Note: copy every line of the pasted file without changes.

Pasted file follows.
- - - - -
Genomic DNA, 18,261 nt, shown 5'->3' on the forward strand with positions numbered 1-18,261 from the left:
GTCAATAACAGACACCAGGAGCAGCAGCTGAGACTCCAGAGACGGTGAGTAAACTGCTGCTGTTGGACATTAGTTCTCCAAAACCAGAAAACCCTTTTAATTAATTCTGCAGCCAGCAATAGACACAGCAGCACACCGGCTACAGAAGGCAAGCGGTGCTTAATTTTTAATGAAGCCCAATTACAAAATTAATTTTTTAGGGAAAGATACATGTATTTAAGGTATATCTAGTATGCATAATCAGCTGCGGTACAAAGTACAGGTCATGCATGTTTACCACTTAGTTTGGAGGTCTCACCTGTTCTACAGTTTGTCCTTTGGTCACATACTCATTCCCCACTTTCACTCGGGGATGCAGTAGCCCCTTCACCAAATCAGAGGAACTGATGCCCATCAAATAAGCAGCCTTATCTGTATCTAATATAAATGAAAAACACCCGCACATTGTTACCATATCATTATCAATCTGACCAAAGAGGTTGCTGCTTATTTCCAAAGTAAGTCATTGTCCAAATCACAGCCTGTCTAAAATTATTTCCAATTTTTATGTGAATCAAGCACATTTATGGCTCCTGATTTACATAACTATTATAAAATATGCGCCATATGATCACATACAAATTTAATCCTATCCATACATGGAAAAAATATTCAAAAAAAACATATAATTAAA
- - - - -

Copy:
Genomic DNA, 18,261 nt, shown 5'->3' on the forward strand with positions numbered 1-18,261 from the left:
GTCAATAACAGACACCAGGAGCAGCAGCTGAGACTCCAGAGACGGTGAGTAAACTGCTGCTGTTGGACATTAGTTCTCCAAAACCAGAAAACCCTTTTAATTAATTCTGCAGCCAGCAATAGACACAGCAGCACACCGGCTACAGAAGGCAAGCGGTGCTTAATTTTTAATGAAGCCCAATTACAAAATTAATTTTTTAGGGAAAGATACATGTATTTAAGGTATATCTAGTATGCATAATCAGCTGCGGTACAAAGTACAGGTCATGCATGTTTACCACTTAGTTTGGAGGTCTCACCTGTTCTACAGTTTGTCCTTTGGTCACATACTCATTCCCCACTTTCACTCGGGGATGCAGTAGCCCCTTCACCAAATCAGAGGAACTGATGCCCATCAAATAAGCAGCCTTATCTGTATCTAATATAAATGAAAAACACCCGCACATTGTTACCATATCATTATCAATCTGACCAAAGAGGTTGCTGCTTATTTCCAAAGTAAGTCATTGTCCAAATCACAGCCTGTCTAAAATTATTTCCAATTTTTATGTGAATCAAGCACATTTATGGCTCCTGATTTACATAACTATTATAAAATATGCGCCATATGATCACATACAAATTTAATCCTATCCATACATGGAAAAAATATTCAAAAAAAACATATAATTAAA